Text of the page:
London startup Shopa was meant to change the way people shop for clothes online. It wanted to turn shopping into a social media activity, which rewarded users with discounts on items if they posted items to the app.
But now, just months after the company raised $US11 million (£6.9 million) in funding, Shopa is reportedly winding down. Its CEO is out, staff are leaving, and there are rumours that the money is gone.
What is Shopa?
Shopa was founded in 2012, and aimed to shake up the way people buy things online. It started off with a B2B marketplace, but expanded to a consumer-facing app.
Users were able to share items as posts, just like a social network. But there was a twist: If you shared an item that your friend went on to buy, then you’d be rewarded with a discount.
The company raised an $US11 million Series A funding round in February from Octopus Investments and Notion Capital. That brought the total amount of funding raised to $US12.4 million (£7.8 million), including money from angel investors and Shopa’s seed round. Shopa wasn’t a quiet success, either. It was named “European startup of the year 2013” by IBM.
But despite raising millions, it appears that Shopa is in trouble. CEO Peter Janes has left the company, according to documents filed with Companies House.
He has also removed references to Shopa from his Twitter profile, instead describing himself as an “Entrepreneur. Founder. Speaker. Sports Fan.”
Janes did not respond to requests for comment.
Janes shared this inspirational Instagram post with the caption “Never Quit” on August 6, the day he left Shopa:
A report on Unquote.com claims that Shopa is preparing to wind down its business after it faced “many problems” and “alleged management unrest.”
Luke Hakes is a technology investor at Octopus Investments, one of the two VC funds that took part in Shopa’s Series A funding round. He’s also on the board of Shopa. He provided this statement to Business Insider:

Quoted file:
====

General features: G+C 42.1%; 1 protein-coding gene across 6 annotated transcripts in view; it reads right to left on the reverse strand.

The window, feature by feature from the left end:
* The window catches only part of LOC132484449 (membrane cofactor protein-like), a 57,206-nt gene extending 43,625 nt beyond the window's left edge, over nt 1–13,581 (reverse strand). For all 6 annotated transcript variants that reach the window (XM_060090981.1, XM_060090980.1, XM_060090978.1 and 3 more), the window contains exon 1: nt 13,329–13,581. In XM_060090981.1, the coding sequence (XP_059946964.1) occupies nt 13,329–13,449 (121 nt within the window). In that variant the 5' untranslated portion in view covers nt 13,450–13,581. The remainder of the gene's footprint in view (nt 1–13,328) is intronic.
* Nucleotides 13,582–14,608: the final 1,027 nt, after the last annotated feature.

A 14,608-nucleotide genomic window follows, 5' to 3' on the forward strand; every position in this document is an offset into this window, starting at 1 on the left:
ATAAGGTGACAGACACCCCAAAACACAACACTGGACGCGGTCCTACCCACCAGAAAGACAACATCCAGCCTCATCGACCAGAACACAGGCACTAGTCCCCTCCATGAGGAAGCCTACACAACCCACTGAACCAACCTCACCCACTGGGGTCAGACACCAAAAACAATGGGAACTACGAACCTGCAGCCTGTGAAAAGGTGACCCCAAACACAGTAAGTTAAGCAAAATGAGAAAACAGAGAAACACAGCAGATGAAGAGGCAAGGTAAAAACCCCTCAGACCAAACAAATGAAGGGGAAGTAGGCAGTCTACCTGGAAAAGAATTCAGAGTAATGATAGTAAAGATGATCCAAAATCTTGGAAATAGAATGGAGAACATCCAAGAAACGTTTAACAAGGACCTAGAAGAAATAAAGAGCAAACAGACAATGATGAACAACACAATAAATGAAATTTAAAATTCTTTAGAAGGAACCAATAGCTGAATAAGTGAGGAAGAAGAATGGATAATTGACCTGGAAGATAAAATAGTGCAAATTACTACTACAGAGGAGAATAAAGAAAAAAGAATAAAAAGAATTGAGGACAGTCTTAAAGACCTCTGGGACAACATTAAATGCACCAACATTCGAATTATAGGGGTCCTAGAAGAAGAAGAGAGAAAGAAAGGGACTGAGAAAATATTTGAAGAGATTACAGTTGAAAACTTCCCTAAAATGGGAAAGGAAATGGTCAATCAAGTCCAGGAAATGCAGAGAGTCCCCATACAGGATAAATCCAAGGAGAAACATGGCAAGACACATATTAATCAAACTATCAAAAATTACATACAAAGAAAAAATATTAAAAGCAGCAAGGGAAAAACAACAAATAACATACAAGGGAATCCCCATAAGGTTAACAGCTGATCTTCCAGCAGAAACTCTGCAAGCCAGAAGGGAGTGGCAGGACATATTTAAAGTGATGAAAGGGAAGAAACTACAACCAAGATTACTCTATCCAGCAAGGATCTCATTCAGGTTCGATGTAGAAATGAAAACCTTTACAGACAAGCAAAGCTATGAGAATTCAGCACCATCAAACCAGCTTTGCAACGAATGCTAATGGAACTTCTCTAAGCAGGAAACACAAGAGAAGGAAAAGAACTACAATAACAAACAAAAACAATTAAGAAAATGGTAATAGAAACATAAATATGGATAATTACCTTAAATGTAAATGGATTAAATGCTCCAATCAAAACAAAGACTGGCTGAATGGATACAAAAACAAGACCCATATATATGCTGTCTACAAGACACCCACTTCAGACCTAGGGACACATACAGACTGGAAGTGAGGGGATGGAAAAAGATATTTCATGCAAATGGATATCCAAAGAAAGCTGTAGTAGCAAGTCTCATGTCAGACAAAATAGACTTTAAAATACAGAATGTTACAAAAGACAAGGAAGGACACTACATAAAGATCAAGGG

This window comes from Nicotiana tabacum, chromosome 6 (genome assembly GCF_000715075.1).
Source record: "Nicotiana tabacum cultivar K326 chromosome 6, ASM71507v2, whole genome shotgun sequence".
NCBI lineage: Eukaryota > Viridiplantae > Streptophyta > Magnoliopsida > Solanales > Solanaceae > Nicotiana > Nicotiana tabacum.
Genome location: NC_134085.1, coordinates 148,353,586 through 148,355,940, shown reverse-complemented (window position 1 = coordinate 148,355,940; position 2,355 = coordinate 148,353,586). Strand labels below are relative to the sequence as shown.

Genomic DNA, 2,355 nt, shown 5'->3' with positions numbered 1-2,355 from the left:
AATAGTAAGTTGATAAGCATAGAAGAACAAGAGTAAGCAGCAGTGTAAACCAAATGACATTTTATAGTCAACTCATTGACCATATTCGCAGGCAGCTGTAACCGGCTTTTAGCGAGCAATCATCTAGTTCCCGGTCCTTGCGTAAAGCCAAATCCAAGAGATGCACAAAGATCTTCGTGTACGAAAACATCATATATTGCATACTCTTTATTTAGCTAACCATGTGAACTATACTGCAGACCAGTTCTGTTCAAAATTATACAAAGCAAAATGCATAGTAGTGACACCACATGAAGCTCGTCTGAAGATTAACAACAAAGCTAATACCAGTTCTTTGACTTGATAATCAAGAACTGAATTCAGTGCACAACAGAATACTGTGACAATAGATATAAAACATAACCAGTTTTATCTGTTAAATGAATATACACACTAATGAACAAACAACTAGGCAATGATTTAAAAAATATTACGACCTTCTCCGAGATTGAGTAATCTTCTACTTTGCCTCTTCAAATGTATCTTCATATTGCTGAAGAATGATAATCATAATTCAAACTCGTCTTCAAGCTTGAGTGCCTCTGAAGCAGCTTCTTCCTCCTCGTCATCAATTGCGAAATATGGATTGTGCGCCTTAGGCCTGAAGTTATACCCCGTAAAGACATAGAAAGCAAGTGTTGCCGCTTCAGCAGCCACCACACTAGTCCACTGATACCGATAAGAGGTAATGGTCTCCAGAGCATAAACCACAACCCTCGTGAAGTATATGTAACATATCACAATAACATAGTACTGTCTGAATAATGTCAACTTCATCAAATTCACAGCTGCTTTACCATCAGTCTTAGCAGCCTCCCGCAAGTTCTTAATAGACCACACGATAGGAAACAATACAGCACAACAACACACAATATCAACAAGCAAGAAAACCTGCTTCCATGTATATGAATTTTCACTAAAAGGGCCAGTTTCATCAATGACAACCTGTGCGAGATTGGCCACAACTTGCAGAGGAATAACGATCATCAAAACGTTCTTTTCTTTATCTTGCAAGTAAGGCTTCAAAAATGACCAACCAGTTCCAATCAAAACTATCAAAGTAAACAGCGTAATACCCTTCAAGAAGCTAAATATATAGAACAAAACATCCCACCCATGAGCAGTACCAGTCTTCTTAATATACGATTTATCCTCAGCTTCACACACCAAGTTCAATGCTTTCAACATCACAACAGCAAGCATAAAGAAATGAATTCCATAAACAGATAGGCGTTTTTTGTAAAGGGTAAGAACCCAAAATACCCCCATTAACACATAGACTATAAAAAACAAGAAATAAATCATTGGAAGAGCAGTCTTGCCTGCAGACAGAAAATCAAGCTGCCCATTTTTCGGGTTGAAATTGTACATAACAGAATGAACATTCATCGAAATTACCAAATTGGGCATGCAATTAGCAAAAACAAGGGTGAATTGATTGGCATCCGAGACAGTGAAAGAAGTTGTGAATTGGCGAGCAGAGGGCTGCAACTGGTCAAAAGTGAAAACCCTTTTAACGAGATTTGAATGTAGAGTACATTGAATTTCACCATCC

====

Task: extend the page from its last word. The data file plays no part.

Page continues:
At Octopus we understand how hard it is to build a business and how the margin between success and failure is often very fine. We are pleased to have had the opportunity to work with a very talented and dedicated team. The business is going through a challenging period and we are working hard to explore all options available at this time.
Business Insider understands that multiple Shopa developers have left the company, and others are preparing to leave. The company had grown to 32 staff members in its King’s Cross office, but many of them have left. Notable departures include Shopa CTO James Neville who left the company earlier this month, and social media manager Gemma Owen who departed in July. Shopa used to send several tweets a day, but its Twitter profile hasn’t been updated since August 10.
The company did not respond to requests for comment.
One former contractor reviewed Shopa on company and salary review site Glassdoor. Glassdoor isn’t a verifiable source, but it can give an indication of what upset people involved with the company. Here’s the review:
The company, in a lot of ways, is still trying to figure out what product to build. This leads to massive amount of anxiety and ambiguity as no one knows inside the company what they are building. – There is a lot of unspoken strife between the technical implementation and sales teams – Engineers and Sales team running around as headless chickens. – Although the company promotes a ‘flat’ organisation, company is riddled with politics.
Shopa used celebrities to promote its website
Maintaining a high profile was seen as a top priority by Shopa’s management. It held a launch party in March which was attended by model Pixie Geldof, singers Hatty Keane and Farah Sattaur, “Made In Chelsea” star Alik Alfus, and “The Only Way Is Essex” personality Lauren Goodger. Shopa’s CEO gave a speech about his site, and there were iPads on hand so that guests could try it out.
The company tried as recently as August 11 to make a buzz using a celebrity. “Made In Chelsea” star Oliver Proudlock tweeted a photo that appeared to be part of a campaign with Shopa designed to encourage his fans to use a branded hashtag to share their selfies. Nobody else posted their own selfie using the hashtag.
There were ambitious plans to expand overseas
As well as using celebrities to expand in the UK, Shopa planned to expand overseas. Shopa’s CEO told Business Insider in March that Shopa was opening multiple offices in the US, and was also looking to expand to China and India. “These marketplaces are massive for e-commerce; a lot of our revenue, we expect, will come from here,” he said.
Janes did travel to China in September with a view to establishing Shopa’s operations in the country, but there’s little evidence that Shopa hired any staff outside of London.